Here is a summary of key provisions of the trade bill passed yesterday by the House:
The president would be required:
*To take actions against foreign trade violations, removing his current discretionary authority; the bill would set specific time limits for investigations and retaliatory actions.
*To retaliate in an amount equivalent in value to offset completely the effects of the foreign trade action.
*To act against foreign governments, such as Japan, that practice "export targeting" by subsidizing or favoring certain export industries.
*To retaliate against countries that engage in "unreasonable" trade practices, including the denial of "internationally recognized" workers rights.
The bill also would:
*Require mandatory negotiation with any major trading partner that has "excessive trade surpluses" with the United States. The provision, aimed at West Germany, Japan and Taiwan, says those nations must reduce their trade surpluses by 10 percent a year or face the consequences of quotas or tariffs.
*In order to help domestic industries hurt by foreign competition, create new emergency procedures for import relief and transfer the decision-making authority from the president to the U.S. Trade Representative. It would also permit temporary emergency import relief for perishable products and would automatically grant Trade Adjustment Assistance to workers and companies once injury has been documented by the International Trade Commission.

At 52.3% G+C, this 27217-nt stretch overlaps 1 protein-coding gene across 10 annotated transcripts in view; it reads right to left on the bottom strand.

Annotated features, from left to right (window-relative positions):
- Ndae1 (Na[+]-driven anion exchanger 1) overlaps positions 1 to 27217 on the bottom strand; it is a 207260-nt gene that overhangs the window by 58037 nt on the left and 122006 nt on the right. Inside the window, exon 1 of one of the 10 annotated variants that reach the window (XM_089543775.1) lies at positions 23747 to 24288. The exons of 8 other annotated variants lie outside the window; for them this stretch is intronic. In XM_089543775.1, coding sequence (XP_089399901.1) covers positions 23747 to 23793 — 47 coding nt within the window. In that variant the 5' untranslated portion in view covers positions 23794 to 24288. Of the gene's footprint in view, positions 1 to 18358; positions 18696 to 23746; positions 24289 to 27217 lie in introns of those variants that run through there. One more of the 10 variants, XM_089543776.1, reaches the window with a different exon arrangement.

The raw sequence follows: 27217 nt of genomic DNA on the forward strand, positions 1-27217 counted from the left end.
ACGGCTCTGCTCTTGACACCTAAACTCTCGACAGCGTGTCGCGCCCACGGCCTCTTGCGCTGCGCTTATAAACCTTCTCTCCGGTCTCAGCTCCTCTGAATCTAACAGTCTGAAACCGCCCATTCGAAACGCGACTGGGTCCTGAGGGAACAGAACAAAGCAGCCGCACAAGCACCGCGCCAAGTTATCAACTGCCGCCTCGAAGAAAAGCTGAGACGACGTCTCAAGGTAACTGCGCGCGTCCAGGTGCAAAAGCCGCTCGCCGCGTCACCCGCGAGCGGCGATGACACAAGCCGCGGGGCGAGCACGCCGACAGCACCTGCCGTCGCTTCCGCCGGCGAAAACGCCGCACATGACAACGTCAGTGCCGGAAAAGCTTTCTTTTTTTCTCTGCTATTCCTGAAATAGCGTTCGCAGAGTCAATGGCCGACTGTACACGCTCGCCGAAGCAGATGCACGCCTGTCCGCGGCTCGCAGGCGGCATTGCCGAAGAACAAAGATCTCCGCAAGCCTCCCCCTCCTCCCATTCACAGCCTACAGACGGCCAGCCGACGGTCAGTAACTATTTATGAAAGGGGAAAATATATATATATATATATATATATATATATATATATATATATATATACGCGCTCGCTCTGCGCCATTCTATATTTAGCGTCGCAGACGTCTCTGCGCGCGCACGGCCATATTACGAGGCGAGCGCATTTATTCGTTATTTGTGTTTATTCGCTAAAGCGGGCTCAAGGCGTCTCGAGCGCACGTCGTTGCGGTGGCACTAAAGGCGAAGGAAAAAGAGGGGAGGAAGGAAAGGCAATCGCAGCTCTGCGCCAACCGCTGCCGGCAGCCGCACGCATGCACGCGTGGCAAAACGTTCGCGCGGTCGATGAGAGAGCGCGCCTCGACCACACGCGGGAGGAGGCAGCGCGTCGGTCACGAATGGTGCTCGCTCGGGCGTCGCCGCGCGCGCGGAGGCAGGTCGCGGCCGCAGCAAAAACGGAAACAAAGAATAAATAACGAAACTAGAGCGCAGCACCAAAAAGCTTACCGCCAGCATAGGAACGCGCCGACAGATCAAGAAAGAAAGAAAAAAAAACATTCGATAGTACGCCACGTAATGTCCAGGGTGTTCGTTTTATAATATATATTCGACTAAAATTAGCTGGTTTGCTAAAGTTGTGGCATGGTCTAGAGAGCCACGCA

*Repeal the president's authority to decide whether to grant Trade Adjustment Assistance.
*Broaden the definition of what constitutes injury to U.S. industries by countries that "dump" their products at below-market prices. For the first time, it would allow the United States to impose duties against "diversionary dumping" -- when goods or components are dumped in a third country and then incorporated into a product exported to the United States.
*Permit U.S. firms and workers to file private suits to recover damages related to such imports.
*Authorize punitive action against foreign governments that subsidize the price of natural resources, such as Canadian timber and Mexican natural gas.
*Strengthen existing laws to protect U.S. trademarks, patents and copyrights abroad by eliminating a requirement U.S. companies prove economic injury.
*Give the president authority to conduct a new round of multilateral trade negotiations, as well as providing expanded trade preferences to debt-burdened Latin American countries.